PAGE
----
No one is exactly sure when the first maple sugar was made but the American Indians showed the new settlers in Vermont how to make it. It is believed one of the Northeastern woodland tribes like the Iroquois Nation near the New York border or the Shawnee who roamed the Ohio Valley first made maple sugar and syrup.
The Indians boiled the syrup down into maple sugar and carried it in their pouches while traveling. They showed the new settlers how to collect and process the syrup.
Below is a story passed down through time about maple syrup. How much of it is true we don’t know. It has become one of the stories of historical lore passed through time at campfires and new settlements
A story of Maple Syrup.
A young warrior and his wife had gone on an early spring hunting trip deep into the heart of what would later become Ohio woods. They had set up camp within a dense grove of American Beech and Sugar Maples and had just begun to settle down for the night.
Before going to bed, one of the last things the young warrior did was to strike his tomahawk into a tree next to their wigwam.
The next morning when the couple awoke, the warrior gathered up his hunting tools including his tomahawk from the tree. Then he set out for a day’s worth of hunting. His wife, on the other hand, stayed behind at the camp to finish some of her own work along with preparing the evening meal of venison stew.
Since she had no metal cooking pots, the wife had to cook the meal by using an age-old technique. She pulled out a hollowed wooden trough called a mokuk, placed some deer meat and vegetables within and looked around for a suitable source of water to fill up her mokuk. In the dense, dark Ohio woodland, water could be tough to find.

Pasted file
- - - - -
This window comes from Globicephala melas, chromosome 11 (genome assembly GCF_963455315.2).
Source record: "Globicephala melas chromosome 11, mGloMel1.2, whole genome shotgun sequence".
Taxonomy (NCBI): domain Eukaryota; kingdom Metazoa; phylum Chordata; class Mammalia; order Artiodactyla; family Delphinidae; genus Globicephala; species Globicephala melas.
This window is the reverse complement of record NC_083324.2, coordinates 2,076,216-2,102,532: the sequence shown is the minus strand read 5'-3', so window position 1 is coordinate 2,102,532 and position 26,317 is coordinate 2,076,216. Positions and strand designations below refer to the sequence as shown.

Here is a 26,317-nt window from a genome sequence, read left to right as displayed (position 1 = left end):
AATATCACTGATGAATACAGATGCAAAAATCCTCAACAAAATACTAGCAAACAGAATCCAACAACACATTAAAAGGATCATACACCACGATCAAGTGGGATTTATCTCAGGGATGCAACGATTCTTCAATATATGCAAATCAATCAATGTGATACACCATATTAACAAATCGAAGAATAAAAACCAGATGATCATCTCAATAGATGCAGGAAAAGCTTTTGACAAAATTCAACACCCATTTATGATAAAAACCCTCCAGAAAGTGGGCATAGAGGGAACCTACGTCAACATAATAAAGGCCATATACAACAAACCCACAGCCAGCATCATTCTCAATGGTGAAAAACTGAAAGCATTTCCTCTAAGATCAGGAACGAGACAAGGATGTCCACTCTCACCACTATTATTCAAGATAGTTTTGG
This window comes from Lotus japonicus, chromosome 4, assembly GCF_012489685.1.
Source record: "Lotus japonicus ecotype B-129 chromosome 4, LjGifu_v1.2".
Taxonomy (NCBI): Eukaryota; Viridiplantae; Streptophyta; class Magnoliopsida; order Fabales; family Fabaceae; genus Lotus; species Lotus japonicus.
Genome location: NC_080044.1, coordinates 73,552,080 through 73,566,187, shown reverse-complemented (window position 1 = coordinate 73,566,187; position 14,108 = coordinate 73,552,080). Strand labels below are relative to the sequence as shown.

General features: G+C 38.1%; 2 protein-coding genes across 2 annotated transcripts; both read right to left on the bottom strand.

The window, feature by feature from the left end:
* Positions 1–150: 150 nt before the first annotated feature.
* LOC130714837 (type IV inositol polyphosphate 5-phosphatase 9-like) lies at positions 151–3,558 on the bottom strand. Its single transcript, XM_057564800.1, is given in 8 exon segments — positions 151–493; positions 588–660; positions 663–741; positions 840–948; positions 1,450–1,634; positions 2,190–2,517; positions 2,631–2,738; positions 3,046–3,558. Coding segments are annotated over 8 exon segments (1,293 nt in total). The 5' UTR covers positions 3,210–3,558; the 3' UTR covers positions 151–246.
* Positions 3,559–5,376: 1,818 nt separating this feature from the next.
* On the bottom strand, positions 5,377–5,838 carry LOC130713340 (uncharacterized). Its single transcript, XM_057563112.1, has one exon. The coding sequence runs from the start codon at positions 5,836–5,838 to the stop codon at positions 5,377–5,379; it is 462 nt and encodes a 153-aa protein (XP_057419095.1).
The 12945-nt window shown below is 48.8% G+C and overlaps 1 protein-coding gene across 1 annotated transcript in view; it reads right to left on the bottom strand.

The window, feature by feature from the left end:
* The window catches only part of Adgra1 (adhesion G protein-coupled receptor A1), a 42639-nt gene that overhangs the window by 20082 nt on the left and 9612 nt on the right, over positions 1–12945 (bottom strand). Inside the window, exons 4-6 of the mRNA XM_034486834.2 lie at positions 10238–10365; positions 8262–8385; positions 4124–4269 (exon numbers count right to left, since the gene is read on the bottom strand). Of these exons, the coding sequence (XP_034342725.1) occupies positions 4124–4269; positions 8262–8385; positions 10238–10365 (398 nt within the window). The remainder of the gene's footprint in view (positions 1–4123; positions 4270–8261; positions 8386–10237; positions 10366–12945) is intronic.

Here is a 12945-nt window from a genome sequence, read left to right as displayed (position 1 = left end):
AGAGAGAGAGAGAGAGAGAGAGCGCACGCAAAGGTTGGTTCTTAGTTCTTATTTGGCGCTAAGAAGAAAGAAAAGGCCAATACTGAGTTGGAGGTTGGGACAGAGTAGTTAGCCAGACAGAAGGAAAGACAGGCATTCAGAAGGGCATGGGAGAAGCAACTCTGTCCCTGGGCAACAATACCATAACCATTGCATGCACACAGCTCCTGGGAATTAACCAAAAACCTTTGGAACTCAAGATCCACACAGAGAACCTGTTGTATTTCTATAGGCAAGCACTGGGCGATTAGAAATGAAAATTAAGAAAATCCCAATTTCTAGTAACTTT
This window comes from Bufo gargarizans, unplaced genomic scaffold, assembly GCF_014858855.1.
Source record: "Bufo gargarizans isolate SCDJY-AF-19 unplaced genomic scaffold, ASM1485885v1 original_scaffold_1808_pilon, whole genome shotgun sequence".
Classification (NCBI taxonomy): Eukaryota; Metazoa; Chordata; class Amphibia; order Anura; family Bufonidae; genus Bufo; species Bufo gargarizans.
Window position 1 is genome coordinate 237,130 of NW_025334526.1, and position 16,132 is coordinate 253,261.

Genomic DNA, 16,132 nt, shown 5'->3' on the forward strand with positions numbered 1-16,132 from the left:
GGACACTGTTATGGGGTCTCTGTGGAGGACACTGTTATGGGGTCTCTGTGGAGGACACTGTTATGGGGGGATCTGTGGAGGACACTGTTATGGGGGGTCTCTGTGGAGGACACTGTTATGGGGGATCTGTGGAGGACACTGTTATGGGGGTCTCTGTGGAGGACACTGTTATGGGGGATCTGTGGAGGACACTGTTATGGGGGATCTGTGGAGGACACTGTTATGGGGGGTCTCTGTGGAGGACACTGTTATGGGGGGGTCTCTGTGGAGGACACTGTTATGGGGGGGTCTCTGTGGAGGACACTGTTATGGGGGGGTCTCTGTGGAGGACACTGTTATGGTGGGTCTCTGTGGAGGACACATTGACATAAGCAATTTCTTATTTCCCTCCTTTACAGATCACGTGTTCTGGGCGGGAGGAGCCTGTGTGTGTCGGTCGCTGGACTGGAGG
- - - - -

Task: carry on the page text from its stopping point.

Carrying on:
While she gazed around, she could not find a stream or creek, but she noticed plenty of water leaking from the tomahawk wound in the tree. Having nothing else to mix with her meat and vegetables, she added the water trickling from the tree into her mokuk. Since the woman could not place the mokuk on the fire, she spent the better part of the day heating fist-size stones, picking them up with a forked stick and tossing them into her makeshift pot full of stew. The warrior’s wife knew from experience that if she kept the rocks hot enough, the dirt and ashes would not stick to the rock and thus, ruin her stew.
By the time her husband arrived back for their evening meal, the woman felt she had done something incredibly wrong. The water in her stew was the brown color of tree bark! However, since it would take another few hours to cook a new meal, the couple decided to eat the vile-looking, brown stew the wife had made.
But much to their surprise and upon taking their first bite, the stew was not horrible at all. It was one of the sweetest tasting meals both had ever tasted! It did not take the warrior and his wife long to realize it was the sap from the maple tree creating the brown colored treat and although the tools of the trade have changed, the process of maple sugaring is still used today.
Maple syrup and Maple candy are a favorite of mine. Our area still produces a large amount of syrup and when you see the buckets hanging on trees you know it’s not long until spring.